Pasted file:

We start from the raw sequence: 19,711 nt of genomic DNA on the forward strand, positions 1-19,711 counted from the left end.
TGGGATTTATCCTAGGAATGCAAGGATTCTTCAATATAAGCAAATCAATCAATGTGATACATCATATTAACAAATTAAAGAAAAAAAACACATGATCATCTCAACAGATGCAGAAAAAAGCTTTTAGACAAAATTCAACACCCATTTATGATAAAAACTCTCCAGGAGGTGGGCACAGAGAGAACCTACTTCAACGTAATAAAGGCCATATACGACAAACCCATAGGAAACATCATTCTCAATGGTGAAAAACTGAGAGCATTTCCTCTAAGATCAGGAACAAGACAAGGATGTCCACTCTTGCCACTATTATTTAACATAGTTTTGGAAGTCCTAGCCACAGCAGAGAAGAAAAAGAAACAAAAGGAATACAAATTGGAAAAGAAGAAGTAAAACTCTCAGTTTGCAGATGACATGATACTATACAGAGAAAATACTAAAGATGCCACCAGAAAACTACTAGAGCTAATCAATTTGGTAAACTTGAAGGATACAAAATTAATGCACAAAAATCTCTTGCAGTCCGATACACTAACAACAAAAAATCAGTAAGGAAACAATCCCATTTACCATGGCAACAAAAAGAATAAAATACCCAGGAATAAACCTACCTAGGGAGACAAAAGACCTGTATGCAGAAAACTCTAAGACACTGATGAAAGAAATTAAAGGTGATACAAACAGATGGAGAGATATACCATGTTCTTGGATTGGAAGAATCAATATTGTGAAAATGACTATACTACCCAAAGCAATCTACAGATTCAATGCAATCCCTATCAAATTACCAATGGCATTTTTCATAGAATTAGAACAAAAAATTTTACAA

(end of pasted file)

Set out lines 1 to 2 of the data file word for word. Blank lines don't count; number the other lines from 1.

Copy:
We start from the raw sequence: 19,711 nt of genomic DNA on the forward strand, positions 1-19,711 counted from the left end.
TGGGATTTATCCTAGGAATGCAAGGATTCTTCAATATAAGCAAATCAATCAATGTGATACATCATATTAACAAATTAAAGAAAAAAAACACATGATCATCTCAACAGATGCAGAAAAAAGCTTTTAGACAAAATTCAACACCCATTTATGATAAAAACTCTCCAGGAGGTGGGCACAGAGAGAACCTACTTCAACGTAATAAAGGCCATATACGACAAACCCATAGGAAACATCATTCTCAATGGTGAAAAACTGAGAGCATTTCCTCTAAGATCAGGAACAAGACAAGGATGTCCACTCTTGCCACTATTATTTAACATAGTTTTGGAAGTCCTAGCCACAGCAGAGAAGAAAAAGAAACAAAAGGAATACAAATTGGAAAAGAAGAAGTAAAACTCTCAGTTTGCAGATGACATGATACTATACAGAGAAAATACTAAAGATGCCACCAGAAAACTACTAGAGCTAATCAATTTGGTAAACTTGAAGGATACAAAATTAATGCACAAAAATCTCTTGCAGTCCGATACACTAACAACAAAAAATCAGTAAGGAAACAATCCCATTTACCATGGCAACAAAAAGAATAAAATACCCAGGAATAAACCTACCTAGGGAGACAAAAGACCTGTATGCAGAAAACTCTAAGACACTGATGAAAGAAATTAAAGGTGATACAAACAGATGGAGAGATATACCATGTTCTTGGATTGGAAGAATCAATATTGTGAAAATGACTATACTACCCAAAGCAATCTACAGATTCAATGCAATCCCTATCAAATTACCAATGGCATTTTTCATAGAATTAGAACAAAAAATTTTACAA